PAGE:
Adding to the confusion over how China's policymakers are handling market volatility, a Chinese official speaking in New York on Monday said it was "ridiculous" to expect the country's currency, the yuan, to depreciate substantially more against the dollar.
"It's ridiculous. It's impossible," Han Jun, deputy director of the office of the Chinese Communist Party's Leading Group on Financial and Economic Affairs, said through an interpreter in response to a question about further yuan depreciation. He spoke at a briefing held at the Chinese consulate in New York.
He was referring to a prediction that the yuan could depreciate much more. The currency has already weakened substantially since the beginning of 2016, but in a note on Monday Goldman Sachs analysts said the currency was headed "meaningfully" lower this year.
The dollar will fetch 7.0 yuan by year-end, Goldman Sachs forecast in the note. In the spot market, the dollar was fetching around 6.5732 yuan Tuesday.
As the mainland economy slows and regulators scramble to contain wild moves in the yuan and stocks, analysts are calling out what appears to be a ham-fisted approach to managing market volatility. That's denting confidence in the ability of China's policymakers to guide the opening up of the country's financial system and the economy's transition away from export manufacturing and toward consumption.
Last week, policy makers at the central bank, the People's Bank of China (PBOC), tinkered with the currency without providing much indication to the market about its endgame - one factor in the China market selloff that spurred a global stock rout.
On Thursday, the PBOC allowed the yuan to fall by the most in five months to the lowest fixing since 2011. But the PBOC is also suspected of intervening several times last week, including on Friday, to slow the renminbi's decline.
On Tuesday, the People's Bank of China (PBOC) set the mid-point of the yuan trading band at 6.5628, barely moved from Monday's 6.5626 fixing, which had suggested a stronger Chinese currency. China's central bank lets the yuan spot rate rise or fall a maximum of 2 per cent against the dollar, relative to the official fixing rate.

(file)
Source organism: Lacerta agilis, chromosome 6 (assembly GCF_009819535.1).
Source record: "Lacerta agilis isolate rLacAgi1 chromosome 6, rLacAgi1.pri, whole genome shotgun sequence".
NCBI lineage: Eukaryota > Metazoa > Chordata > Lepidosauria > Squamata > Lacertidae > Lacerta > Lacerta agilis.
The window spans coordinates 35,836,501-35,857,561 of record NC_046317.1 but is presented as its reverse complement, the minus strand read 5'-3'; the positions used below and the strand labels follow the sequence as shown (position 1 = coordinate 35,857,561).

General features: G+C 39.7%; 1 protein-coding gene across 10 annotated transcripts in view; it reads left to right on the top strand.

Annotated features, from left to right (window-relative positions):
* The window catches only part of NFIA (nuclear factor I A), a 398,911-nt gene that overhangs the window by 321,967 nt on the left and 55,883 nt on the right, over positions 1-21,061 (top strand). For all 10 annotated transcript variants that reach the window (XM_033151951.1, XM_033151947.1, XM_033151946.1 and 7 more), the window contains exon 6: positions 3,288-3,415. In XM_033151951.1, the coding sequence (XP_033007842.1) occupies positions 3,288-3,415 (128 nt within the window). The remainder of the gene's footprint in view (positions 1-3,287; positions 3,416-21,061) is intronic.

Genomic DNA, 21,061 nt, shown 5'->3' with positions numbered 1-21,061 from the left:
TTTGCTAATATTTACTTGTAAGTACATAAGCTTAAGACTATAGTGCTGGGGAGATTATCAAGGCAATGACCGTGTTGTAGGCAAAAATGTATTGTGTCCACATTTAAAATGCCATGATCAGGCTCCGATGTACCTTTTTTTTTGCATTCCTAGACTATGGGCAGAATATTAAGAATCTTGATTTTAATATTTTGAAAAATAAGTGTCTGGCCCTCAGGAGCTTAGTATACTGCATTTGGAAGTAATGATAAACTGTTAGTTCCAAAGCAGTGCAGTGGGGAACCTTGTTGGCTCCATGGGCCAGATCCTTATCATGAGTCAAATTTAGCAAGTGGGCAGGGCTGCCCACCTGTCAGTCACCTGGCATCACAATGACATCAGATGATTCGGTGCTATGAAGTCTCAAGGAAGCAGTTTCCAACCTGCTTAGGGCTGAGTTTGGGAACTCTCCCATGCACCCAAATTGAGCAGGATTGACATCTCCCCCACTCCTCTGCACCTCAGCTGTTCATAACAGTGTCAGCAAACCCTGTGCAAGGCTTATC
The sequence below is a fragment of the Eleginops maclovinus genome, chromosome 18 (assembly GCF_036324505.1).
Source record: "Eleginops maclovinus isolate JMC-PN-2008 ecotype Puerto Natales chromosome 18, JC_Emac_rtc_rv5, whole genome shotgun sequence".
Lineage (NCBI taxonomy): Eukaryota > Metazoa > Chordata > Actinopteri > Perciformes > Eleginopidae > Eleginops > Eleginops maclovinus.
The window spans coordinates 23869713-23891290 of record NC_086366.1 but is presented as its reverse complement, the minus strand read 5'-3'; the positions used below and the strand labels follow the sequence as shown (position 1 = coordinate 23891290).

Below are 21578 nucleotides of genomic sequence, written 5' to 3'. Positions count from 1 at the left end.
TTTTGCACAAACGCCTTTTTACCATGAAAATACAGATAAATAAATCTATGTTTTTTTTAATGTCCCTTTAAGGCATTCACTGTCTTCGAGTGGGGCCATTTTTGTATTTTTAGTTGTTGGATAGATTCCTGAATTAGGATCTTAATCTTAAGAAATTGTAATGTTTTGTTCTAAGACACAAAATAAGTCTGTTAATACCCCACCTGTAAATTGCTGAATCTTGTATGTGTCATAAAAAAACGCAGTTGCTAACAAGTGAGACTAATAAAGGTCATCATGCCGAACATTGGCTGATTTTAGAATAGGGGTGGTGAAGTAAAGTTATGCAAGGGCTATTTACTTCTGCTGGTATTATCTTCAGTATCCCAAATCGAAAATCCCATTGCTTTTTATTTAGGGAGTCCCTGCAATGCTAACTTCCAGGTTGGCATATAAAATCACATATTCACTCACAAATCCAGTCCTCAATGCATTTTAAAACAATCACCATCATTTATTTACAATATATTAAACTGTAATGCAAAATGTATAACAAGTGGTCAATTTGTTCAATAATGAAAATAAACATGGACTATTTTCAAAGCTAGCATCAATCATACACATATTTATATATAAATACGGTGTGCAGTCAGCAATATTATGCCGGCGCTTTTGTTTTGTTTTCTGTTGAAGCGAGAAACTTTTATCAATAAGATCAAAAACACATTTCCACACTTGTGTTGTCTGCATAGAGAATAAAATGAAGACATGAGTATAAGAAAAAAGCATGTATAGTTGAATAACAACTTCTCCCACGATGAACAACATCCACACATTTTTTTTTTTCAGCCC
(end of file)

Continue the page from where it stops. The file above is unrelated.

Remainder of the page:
Han also told the New York audience that "the economic fundamentals for the RMB exchange did not see a big fluctuation," dismissing concerns that there was a massive capital outflow from China. "China still maintains a huge capital inflow." RMB refers to the renminbi, another word for the yuan.
"I think the attempt to sell short the Chinese RMB will not succeed," he added. "People should have confidence in the RMB."
Data on the mainland's foreign reserves, released last week, showed the biggest annual drop on record in 2015, suggesting that the central bank has sold dollars to support the yuan.
Han said Beijing's foreign exchange reserves had been reduced recently by some $500 billion, though he noted that China still maintained a comfortable $3.3 trillion in reserves.
Meanwhile, in China on Monday, Ma Jun, the chief economist at the PBOC's research bureau, said that China was more focused on the yuan's value against a basket of currency, not the dollar.
"That will be the keynote of the yuan's exchange rate formation mechanism in the foreseeable future," he said, according to a report by state media agency Xinhua.
Correction: Reuters updated the story to reflect that Han is the deputy director of the office of the Chinese Communist Party's Leading Group on Financial and Economic Affairs.